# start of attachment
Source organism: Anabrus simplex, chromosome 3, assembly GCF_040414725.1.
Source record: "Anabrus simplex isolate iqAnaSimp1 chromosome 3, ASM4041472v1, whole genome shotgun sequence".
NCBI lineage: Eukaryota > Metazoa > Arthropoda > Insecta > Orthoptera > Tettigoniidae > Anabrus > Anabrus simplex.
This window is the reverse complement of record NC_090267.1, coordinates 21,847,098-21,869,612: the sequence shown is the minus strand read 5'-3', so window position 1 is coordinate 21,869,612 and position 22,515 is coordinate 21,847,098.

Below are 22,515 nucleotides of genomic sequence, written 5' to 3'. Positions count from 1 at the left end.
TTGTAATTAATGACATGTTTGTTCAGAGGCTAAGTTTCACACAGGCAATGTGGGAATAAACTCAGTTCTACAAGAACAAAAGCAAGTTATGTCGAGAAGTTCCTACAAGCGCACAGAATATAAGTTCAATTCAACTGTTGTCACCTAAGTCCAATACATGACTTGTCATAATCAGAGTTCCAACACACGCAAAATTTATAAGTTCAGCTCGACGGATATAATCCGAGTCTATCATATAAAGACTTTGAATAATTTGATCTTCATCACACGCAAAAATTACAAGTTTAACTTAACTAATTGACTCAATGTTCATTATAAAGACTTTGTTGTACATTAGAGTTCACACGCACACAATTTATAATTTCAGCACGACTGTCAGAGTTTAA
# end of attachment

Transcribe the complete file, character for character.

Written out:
Source organism: Anabrus simplex, chromosome 3, assembly GCF_040414725.1.
Source record: "Anabrus simplex isolate iqAnaSimp1 chromosome 3, ASM4041472v1, whole genome shotgun sequence".
NCBI lineage: Eukaryota > Metazoa > Arthropoda > Insecta > Orthoptera > Tettigoniidae > Anabrus > Anabrus simplex.
This window is the reverse complement of record NC_090267.1, coordinates 21,847,098-21,869,612: the sequence shown is the minus strand read 5'-3', so window position 1 is coordinate 21,869,612 and position 22,515 is coordinate 21,847,098.

Below are 22,515 nucleotides of genomic sequence, written 5' to 3'. Positions count from 1 at the left end.
TTGTAATTAATGACATGTTTGTTCAGAGGCTAAGTTTCACACAGGCAATGTGGGAATAAACTCAGTTCTACAAGAACAAAAGCAAGTTATGTCGAGAAGTTCCTACAAGCGCACAGAATATAAGTTCAATTCAACTGTTGTCACCTAAGTCCAATACATGACTTGTCATAATCAGAGTTCCAACACACGCAAAATTTATAAGTTCAGCTCGACGGATATAATCCGAGTCTATCATATAAAGACTTTGAATAATTTGATCTTCATCACACGCAAAAATTACAAGTTTAACTTAACTAATTGACTCAATGTTCATTATAAAGACTTTGTTGTACATTAGAGTTCACACGCACACAATTTATAATTTCAGCACGACTGTCAGAGTTTAA